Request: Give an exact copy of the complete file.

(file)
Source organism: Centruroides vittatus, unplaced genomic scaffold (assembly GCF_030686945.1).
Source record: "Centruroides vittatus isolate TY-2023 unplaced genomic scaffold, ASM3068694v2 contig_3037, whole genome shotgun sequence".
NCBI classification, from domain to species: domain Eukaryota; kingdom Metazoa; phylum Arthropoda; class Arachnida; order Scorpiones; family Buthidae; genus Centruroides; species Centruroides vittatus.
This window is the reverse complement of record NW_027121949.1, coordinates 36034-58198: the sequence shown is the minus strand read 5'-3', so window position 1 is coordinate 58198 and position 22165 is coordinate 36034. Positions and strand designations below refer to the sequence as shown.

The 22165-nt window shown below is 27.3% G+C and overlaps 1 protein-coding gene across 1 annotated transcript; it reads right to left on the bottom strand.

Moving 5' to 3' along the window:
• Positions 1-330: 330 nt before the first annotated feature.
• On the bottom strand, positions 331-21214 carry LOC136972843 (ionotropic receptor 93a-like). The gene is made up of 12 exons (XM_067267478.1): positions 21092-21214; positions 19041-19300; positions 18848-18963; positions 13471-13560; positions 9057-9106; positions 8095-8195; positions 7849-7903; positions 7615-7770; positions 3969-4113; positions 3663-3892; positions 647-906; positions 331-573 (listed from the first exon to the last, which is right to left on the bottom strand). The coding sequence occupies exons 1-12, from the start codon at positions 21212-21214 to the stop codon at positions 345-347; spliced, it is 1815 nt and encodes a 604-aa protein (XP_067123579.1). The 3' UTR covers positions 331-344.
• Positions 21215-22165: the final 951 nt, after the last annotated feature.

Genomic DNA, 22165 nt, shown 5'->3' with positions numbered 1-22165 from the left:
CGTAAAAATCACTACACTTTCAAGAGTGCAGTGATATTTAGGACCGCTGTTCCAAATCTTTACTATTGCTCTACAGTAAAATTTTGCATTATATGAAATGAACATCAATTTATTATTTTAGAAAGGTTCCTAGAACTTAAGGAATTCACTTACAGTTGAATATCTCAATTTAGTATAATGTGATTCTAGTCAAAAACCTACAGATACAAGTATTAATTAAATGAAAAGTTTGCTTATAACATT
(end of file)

Source organism: Centruroides vittatus, unplaced genomic scaffold (assembly GCF_030686945.1).
Source record: "Centruroides vittatus isolate TY-2023 unplaced genomic scaffold, ASM3068694v2 contig_3037, whole genome shotgun sequence".
NCBI classification, from domain to species: domain Eukaryota; kingdom Metazoa; phylum Arthropoda; class Arachnida; order Scorpiones; family Buthidae; genus Centruroides; species Centruroides vittatus.
This window is the reverse complement of record NW_027121949.1, coordinates 36034-58198: the sequence shown is the minus strand read 5'-3', so window position 1 is coordinate 58198 and position 22165 is coordinate 36034. Positions and strand designations below refer to the sequence as shown.

The 22165-nt window shown below is 27.3% G+C and overlaps 1 protein-coding gene across 1 annotated transcript; it reads right to left on the bottom strand.

Moving 5' to 3' along the window:
• Positions 1-330: 330 nt before the first annotated feature.
• On the bottom strand, positions 331-21214 carry LOC136972843 (ionotropic receptor 93a-like). The gene is made up of 12 exons (XM_067267478.1): positions 21092-21214; positions 19041-19300; positions 18848-18963; positions 13471-13560; positions 9057-9106; positions 8095-8195; positions 7849-7903; positions 7615-7770; positions 3969-4113; positions 3663-3892; positions 647-906; positions 331-573 (listed from the first exon to the last, which is right to left on the bottom strand). The coding sequence occupies exons 1-12, from the start codon at positions 21212-21214 to the stop codon at positions 345-347; spliced, it is 1815 nt and encodes a 604-aa protein (XP_067123579.1). The 3' UTR covers positions 331-344.
• Positions 21215-22165: the final 951 nt, after the last annotated feature.

Genomic DNA, 22165 nt, shown 5'->3' with positions numbered 1-22165 from the left:
CGTAAAAATCACTACACTTTCAAGAGTGCAGTGATATTTAGGACCGCTGTTCCAAATCTTTACTATTGCTCTACAGTAAAATTTTGCATTATATGAAATGAACATCAATTTATTATTTTAGAAAGGTTCCTAGAACTTAAGGAATTCACTTACAGTTGAATATCTCAATTTAGTATAATGTGATTCTAGTCAAAAACCTACAGATACAAGTATTAATTAAATGAAAAGTTTGCTTATAACATT